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Space Expo 2018 delves on challenges and opportunities for the launch vehicle industry

The global satellite launch vehicle market is growing at a rapid pace and new entrants are playing a significant role in this segment. With increasing digitization and automation, the number of satellites that would be launched to support the array of services would have to be increased by at least 3 times the current number. This means growing opportunities in the launch vehicle industry. Private players globally are enthusiastic to capitalize on this boom and leverage the opportunities.

Governments too have recognized the need of bringing private players on board and building close working relationship with private industry. In the case of ISRO, it has already expressed its intent of increasing private participation. Small satellite launch vehicle market, in particular, is a segment that is drawing most attention.

At the 6th Bengaluru Space Expo 2018, opportunity areas and roadblocks ahead for the satellite launch industry were discussed.

Lion’s share of satellite launches is still in the GEO-synchronous orbits. But the opportunities are also growing in the low earth segment. One of the major challenges encountered by companies with small payloads is the difficulty in getting adequate launching solutions that would include optimal compromise between orbital parameters, launch calendar, price and reliability.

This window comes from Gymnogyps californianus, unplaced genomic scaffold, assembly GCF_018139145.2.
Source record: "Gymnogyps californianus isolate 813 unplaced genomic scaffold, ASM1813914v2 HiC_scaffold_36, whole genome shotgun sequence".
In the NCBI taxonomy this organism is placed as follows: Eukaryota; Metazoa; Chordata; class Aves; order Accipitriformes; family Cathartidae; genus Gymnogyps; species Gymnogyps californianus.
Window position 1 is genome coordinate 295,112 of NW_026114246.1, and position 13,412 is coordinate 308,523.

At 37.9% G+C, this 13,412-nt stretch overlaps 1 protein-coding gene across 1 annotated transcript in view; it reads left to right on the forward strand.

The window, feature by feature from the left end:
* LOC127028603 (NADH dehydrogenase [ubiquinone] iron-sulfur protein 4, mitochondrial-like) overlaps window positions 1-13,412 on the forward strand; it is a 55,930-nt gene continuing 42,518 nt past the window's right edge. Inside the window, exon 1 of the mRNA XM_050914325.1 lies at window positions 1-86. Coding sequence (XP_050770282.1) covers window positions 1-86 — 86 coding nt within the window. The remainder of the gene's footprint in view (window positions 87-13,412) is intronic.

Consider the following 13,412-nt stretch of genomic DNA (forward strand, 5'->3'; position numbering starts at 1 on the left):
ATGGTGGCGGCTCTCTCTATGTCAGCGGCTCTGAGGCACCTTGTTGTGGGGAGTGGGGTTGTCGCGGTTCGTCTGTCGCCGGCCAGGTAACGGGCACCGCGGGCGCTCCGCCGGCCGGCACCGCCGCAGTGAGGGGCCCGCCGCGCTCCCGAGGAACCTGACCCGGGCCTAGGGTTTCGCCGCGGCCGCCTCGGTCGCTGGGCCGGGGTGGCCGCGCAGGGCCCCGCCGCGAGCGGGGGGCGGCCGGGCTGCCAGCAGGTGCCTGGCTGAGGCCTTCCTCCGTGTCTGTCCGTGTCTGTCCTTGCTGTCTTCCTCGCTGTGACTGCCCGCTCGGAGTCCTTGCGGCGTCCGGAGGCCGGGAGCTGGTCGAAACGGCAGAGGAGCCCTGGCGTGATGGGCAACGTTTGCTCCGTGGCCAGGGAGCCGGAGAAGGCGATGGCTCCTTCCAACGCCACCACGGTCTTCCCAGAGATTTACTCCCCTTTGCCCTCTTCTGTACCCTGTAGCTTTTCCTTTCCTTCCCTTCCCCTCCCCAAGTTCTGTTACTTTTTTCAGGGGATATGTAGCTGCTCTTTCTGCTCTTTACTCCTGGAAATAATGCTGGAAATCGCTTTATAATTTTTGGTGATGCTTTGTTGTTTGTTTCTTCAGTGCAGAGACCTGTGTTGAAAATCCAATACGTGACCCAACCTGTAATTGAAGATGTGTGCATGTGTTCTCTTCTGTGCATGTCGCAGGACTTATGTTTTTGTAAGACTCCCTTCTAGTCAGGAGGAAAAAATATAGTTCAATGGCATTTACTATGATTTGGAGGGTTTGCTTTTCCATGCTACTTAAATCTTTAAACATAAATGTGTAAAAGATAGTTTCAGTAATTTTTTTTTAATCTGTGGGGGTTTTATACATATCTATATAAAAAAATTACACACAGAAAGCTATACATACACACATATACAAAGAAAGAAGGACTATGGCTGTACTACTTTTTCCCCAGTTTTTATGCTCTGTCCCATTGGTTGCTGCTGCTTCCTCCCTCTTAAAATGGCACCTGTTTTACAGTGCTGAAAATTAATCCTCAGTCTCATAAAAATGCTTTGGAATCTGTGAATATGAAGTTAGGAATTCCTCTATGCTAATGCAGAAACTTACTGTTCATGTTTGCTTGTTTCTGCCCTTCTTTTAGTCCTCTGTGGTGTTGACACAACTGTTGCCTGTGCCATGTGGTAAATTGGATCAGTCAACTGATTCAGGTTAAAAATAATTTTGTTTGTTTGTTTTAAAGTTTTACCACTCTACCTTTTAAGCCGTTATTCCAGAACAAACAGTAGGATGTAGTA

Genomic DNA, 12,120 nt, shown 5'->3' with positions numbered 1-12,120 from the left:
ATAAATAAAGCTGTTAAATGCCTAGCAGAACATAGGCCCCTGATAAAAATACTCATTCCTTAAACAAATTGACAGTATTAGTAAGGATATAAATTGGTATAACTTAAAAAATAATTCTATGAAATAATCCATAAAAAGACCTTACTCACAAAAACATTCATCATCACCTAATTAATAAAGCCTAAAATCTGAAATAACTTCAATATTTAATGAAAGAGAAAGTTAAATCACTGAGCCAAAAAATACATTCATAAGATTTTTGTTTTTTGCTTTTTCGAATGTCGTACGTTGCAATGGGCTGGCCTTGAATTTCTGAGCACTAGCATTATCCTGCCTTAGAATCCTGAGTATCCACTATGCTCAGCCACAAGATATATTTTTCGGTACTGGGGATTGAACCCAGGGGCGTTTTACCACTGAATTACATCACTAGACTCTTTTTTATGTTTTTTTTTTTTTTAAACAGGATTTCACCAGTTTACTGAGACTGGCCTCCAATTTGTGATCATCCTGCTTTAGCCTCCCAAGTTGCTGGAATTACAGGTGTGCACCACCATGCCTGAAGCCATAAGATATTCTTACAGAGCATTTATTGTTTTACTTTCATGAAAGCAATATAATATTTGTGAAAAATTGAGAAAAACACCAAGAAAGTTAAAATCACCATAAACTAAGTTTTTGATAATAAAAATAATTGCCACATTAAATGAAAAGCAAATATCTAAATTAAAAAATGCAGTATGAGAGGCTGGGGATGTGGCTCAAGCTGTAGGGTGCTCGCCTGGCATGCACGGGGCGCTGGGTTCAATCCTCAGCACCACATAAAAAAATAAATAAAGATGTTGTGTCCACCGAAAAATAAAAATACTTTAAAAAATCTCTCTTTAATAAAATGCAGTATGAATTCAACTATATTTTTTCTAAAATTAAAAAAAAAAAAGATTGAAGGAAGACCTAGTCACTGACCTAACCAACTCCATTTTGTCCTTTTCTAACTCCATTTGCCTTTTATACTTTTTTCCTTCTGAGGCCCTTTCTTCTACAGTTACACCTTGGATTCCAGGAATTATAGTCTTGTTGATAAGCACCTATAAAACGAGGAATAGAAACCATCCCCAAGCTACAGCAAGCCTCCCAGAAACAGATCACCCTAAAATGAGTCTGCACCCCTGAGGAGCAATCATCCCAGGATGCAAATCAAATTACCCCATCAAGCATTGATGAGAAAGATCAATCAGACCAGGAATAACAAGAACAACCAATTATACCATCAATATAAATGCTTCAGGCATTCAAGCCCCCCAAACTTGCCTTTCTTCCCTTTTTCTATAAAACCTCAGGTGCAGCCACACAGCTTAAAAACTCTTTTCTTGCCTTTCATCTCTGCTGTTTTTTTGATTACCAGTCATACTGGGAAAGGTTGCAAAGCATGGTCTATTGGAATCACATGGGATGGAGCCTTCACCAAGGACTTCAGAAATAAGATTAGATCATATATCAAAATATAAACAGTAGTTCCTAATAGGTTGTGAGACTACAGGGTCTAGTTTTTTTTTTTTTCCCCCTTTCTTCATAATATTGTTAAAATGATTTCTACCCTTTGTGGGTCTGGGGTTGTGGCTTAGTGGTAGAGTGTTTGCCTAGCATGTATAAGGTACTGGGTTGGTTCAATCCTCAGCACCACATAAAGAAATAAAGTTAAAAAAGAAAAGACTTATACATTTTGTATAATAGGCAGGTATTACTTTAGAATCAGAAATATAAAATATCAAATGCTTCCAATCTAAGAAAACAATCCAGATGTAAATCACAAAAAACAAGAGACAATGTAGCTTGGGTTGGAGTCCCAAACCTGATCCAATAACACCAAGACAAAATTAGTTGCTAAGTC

Curt Blake, President, Spaceflight expressed his firm belief in the future prospects of satellite launch vehicle industry. He said, “Small launch vehicles have a comparative advantage over big launches that focus on dedicated launched. And this would definitely be more economically viable”.

Blake also commended Antrix in for its willingness and zest to move far ahead of other peers and competitors in the PSLV market. Curt is hopeful that SSLV would offer more diversification and optimum value.

While small satellites would definitely unleash a transformation in the launch market, Blake has words of wisdom on the appropriate size of the satellite. “Don’t go too small, stay somewhere in the middle”, he said, referring to the fact that in the rush for miniaturization, satellites shouldn’t be too small.

Arun Ramchandani, Vice President, Larsen &Toubro, spoke about emerging opportunities in the space market in India and lauded ISRO’s efforts to rope in private partners for its projects.

Last year in October, Larsen & Toubro had formed a consortium with Godrej and Hindustan Aeronautics Limited for building PSLV rockets for ISRO. This year again ISRO announced that the industry majors are also involved in its small launch vehicle programs.

Valery Aksamentov, Director, International Business, Space Exploration, Boeing, gave his perspectives on the role of Boeing in the launch industry. He also said that NASA is planning to privatize the assets of International Space Station after 2024-2025. Aksamentov believes that while this would lead to more opportunities for the private players, but the onus is on them to layout a coherent and viable vison.

Interestingly, Boeing is also working on human spaceflight mission of NASA. And even though Aksamentov explained in detail his company’s progress in this project, Dr Somanath, Director, Vikram Sarabhai Space Center, who was moderating the panel, did not divulge any details on whether ISRO and Boeing are teaming on the Gaganyan mission.

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